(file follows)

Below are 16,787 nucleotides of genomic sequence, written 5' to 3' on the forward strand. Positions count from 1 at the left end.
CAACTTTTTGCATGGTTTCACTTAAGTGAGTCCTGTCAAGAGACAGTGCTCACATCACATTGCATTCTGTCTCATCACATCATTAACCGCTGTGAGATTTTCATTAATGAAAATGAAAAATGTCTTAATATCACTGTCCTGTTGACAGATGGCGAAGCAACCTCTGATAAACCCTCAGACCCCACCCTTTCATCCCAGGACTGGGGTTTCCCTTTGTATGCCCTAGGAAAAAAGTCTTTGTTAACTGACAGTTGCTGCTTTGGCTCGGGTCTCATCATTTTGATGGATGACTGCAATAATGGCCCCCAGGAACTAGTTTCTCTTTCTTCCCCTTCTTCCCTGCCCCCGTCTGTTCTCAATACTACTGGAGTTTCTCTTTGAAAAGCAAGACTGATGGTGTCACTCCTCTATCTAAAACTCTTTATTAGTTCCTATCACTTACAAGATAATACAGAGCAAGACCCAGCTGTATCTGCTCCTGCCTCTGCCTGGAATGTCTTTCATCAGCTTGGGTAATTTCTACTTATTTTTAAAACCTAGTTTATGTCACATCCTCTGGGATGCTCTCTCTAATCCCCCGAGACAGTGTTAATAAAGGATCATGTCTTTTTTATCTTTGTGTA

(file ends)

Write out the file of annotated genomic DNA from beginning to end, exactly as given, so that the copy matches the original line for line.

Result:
Below are 16,787 nucleotides of genomic sequence, written 5' to 3' on the forward strand. Positions count from 1 at the left end.
CAACTTTTTGCATGGTTTCACTTAAGTGAGTCCTGTCAAGAGACAGTGCTCACATCACATTGCATTCTGTCTCATCACATCATTAACCGCTGTGAGATTTTCATTAATGAAAATGAAAAATGTCTTAATATCACTGTCCTGTTGACAGATGGCGAAGCAACCTCTGATAAACCCTCAGACCCCACCCTTTCATCCCAGGACTGGGGTTTCCCTTTGTATGCCCTAGGAAAAAAGTCTTTGTTAACTGACAGTTGCTGCTTTGGCTCGGGTCTCATCATTTTGATGGATGACTGCAATAATGGCCCCCAGGAACTAGTTTCTCTTTCTTCCCCTTCTTCCCTGCCCCCGTCTGTTCTCAATACTACTGGAGTTTCTCTTTGAAAAGCAAGACTGATGGTGTCACTCCTCTATCTAAAACTCTTTATTAGTTCCTATCACTTACAAGATAATACAGAGCAAGACCCAGCTGTATCTGCTCCTGCCTCTGCCTGGAATGTCTTTCATCAGCTTGGGTAATTTCTACTTATTTTTAAAACCTAGTTTATGTCACATCCTCTGGGATGCTCTCTCTAATCCCCCGAGACAGTGTTAATAAAGGATCATGTCTTTTTTATCTTTGTGTA